Beach Vows: Jessica Tan-Gan Ties The Knot With Earl Yap
Unplugged and in the moment, on July 28 this year, my husband and I exchanged our vows before 80 of our loved ones in a slice of paradise—Guyam Island, Siargao.
Our wedding weekend began on a sunny Friday when we welcomed friends and family with brunch at Harana Resort. We wanted to set the tone for the weekend and plug into Siargao’s signature laid-back mode. After Earl proposed to me last year, it took some time for me to imagine the type of wedding that I wished to have. When my then-fiancé brought up the idea of getting married in Siargao, the bells in my head finally started to chime. Authentic, spontaneous, joyful, and eco-friendly—those were the criteria which I chose to plan my wedding around.
After Earl proposed to me last year, it took some time for me to imagine the type of wedding that I wished to have. When my then-fiancé brought up the idea of getting married in Siargao, the bells in my head finally started to chime. Authentic, spontaneous, joyful, and eco-friendly—those were the criteria which I chose to plan my wedding around.
Crystal clear waters with the bluest of blue hues and the greenest of greens, Siargao was the wedding destination I had been waiting for. Over the last few years, Earl and I would spend our Holy Week holidays on Daku Island in Siargao. Some days we went island hopping and, others, we would kayak or try to catch the surf. On slower days we would simply soak up the sun and watch the tide roll in and out of the shore while enjoying the refreshing juice of coconuts. Come sunrise we would walk to the tip of the island—the locals call it the punta—where we would cool off with a sunset swim and watch the sky dance and fill with the most wonderful hues of blue, purples, oranges, and pink. One summer, I took a friend from Los Angeles to Daku’s punta and the sunset left her in tears. The colours of Siargao are magical—something one must experience in their life.
As soon as we set the date, we sent out electronic save-the-dates. In an ode to be environmentally friendly, I chose to use e-invitations versus printed ones. My only two non-negotiables for the wedding were that the ceremony be on Guyam Island and that my favourite “Nanay’s lechon” (Mum's roasted pig) was to be served at the reception.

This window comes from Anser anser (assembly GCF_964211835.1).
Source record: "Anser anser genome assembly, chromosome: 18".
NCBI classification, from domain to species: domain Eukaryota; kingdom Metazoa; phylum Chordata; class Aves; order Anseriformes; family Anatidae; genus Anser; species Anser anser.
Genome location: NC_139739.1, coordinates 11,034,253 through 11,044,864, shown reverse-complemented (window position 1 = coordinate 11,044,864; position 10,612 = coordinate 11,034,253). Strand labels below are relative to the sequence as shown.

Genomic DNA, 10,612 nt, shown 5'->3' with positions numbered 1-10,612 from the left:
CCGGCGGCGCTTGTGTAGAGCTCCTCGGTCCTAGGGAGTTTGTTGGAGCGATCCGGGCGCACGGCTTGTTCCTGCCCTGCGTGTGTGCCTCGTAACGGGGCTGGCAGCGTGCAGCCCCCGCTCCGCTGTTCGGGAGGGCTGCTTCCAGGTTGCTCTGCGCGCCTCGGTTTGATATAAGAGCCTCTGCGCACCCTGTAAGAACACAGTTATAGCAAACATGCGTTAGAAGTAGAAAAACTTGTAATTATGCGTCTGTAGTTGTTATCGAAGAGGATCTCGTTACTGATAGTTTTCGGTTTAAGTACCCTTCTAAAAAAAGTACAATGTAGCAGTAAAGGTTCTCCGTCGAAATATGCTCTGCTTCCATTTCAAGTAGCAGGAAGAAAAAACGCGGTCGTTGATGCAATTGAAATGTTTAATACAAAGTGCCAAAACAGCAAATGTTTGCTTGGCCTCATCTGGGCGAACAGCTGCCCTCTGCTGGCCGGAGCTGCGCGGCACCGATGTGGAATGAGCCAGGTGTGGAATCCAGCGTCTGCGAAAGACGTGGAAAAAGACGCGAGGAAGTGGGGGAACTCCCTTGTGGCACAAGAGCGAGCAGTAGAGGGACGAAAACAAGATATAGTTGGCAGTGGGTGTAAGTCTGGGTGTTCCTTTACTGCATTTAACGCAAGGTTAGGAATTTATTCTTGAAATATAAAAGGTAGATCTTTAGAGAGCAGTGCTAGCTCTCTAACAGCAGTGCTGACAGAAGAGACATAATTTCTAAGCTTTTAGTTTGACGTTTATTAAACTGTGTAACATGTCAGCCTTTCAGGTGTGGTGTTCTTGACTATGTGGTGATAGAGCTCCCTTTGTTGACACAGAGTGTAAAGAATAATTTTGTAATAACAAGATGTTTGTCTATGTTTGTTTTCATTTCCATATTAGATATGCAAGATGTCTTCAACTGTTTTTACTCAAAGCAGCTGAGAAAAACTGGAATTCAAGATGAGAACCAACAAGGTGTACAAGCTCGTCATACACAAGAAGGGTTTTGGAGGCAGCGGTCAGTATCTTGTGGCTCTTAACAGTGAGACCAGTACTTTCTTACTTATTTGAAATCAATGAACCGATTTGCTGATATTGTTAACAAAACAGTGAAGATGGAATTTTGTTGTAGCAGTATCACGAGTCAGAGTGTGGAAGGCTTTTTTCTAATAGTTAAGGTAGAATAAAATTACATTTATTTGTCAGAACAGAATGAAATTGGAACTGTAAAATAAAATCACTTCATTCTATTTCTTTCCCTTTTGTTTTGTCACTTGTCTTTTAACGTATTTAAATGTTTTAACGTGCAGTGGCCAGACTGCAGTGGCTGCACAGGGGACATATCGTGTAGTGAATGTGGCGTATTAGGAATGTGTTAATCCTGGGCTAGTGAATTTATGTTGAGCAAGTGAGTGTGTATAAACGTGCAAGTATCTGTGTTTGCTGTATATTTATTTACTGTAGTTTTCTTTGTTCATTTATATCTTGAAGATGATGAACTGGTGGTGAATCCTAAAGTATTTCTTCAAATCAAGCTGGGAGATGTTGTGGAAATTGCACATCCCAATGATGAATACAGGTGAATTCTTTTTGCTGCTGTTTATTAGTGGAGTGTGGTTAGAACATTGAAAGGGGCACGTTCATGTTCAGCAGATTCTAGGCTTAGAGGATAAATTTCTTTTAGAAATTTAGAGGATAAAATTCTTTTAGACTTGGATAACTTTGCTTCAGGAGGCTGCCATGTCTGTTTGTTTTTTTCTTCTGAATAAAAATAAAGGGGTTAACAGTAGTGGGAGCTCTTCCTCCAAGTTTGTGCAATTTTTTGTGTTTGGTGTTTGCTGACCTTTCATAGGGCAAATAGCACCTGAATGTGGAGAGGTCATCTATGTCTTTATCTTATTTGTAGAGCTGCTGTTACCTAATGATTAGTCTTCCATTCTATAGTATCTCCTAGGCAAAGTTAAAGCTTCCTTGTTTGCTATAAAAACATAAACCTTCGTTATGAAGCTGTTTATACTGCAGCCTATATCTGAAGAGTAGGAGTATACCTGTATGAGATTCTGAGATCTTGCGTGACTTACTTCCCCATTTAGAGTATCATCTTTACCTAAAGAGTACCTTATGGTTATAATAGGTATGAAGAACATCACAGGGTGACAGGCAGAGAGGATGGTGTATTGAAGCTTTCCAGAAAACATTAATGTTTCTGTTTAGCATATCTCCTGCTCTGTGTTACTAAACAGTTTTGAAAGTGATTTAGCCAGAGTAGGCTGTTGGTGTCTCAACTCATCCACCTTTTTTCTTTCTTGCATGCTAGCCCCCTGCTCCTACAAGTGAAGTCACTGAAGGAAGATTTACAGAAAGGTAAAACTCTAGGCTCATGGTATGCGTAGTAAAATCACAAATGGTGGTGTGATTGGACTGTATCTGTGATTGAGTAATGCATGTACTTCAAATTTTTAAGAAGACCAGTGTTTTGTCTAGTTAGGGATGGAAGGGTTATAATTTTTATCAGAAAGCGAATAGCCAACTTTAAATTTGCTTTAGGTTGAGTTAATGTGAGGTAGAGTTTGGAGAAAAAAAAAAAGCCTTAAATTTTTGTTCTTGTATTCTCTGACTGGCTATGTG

Our welcome brunch at Harana gave us the opportunity to greet all our guests before the wedding day and at the same time share information about the schedules, boats, and other details for the wedding the next day. At Harana, we also distributed our wedding gift bags—colourful all-natural woven bags, which held a local pamaypay (fan), natural mosquito repellent, handwoven beach towels, and other practical party favours like our customised “hangover kit” made by my bridesmaid Pia Moras, which we filled with snacks, vitamins, and remedies to aid in the next day’s recovery.
On our wedding day, the sun was shining and the weather was perfect. We celebrated our union under the coconut trees of Guyam Island in front of a pastor and our closest family and friends. My entourage and I walked down in the creations of my mother, Lulu Tan-Gan, while the groom wore a bespoke linen suit by William Lee and his entourage wore Ivarluski Aseron. Seeing my bridesmaids in my mum’s creations was such a joy.
After the ceremony, we sent our guests off in bangkas (outrigger boats) with refreshments and surf bread, a favourite local favourite snack. Since most of our guests had flown in just for the wedding day, we felt the need to show them what Siargao had to offer, so we included a surprise side trip to Naked Island—a sandbar with nothing else but white sand and cool waters—to the itinerary.
At around 5 p.m., our guests headed to the reception venue, Bayud Boutique Resort, located on a private enclave along a stretch of white sand in Malinao. The sun was setting and the air was cooling down. Upon docking on the shores they were greeted with a local percussion band drumming away, native treats like Filipino ice cream, fruit shakes, empanadas, and an array of cocktails, and Bayud’s signature pica pica, curated by the resort’s co-owner and chef Rainier Barbers. As a surprise for the ladies, one of my godmothers, Tita Irene Araneta, gave out handmade flower crowns. The ladies were delighted!
When the sun disappeared into the horizon, the full moon took over and lit the evening sky. As the night progressed, the wind kept blessing us with waves and waves of the most amazing breeze. We couldn’t have asked for better weather.
To get the party started, my best friend, Xandra Rocha-Araneta hosted the festivities along with my husband, Earl. We played games, feasted, laughed, and cried during the speeches. As a gift t o Earl, I surprised him with a three-tiered caviar pie cake, a twist to his favourite caviar pie by our family friend Demitra Nassr. It was our second wedding cake and everyone loved it. After the acoustic French band, Gus and Jaco, finished their set, our friend D J Miro Grgic took over the turntables and we danced the night away.
What I loved most about our wedding was that we were all reminded to live and love in the moment! I remember looking around and thinking “Wow, how refreshing—nobody is on their cellphone!” All our guests were so relaxed, laughing and simply enjoying themselves and each other’s company. One of my guests even said that that it felt like “Mamma Mia!” And it did! It was “Mamma Mia” and more!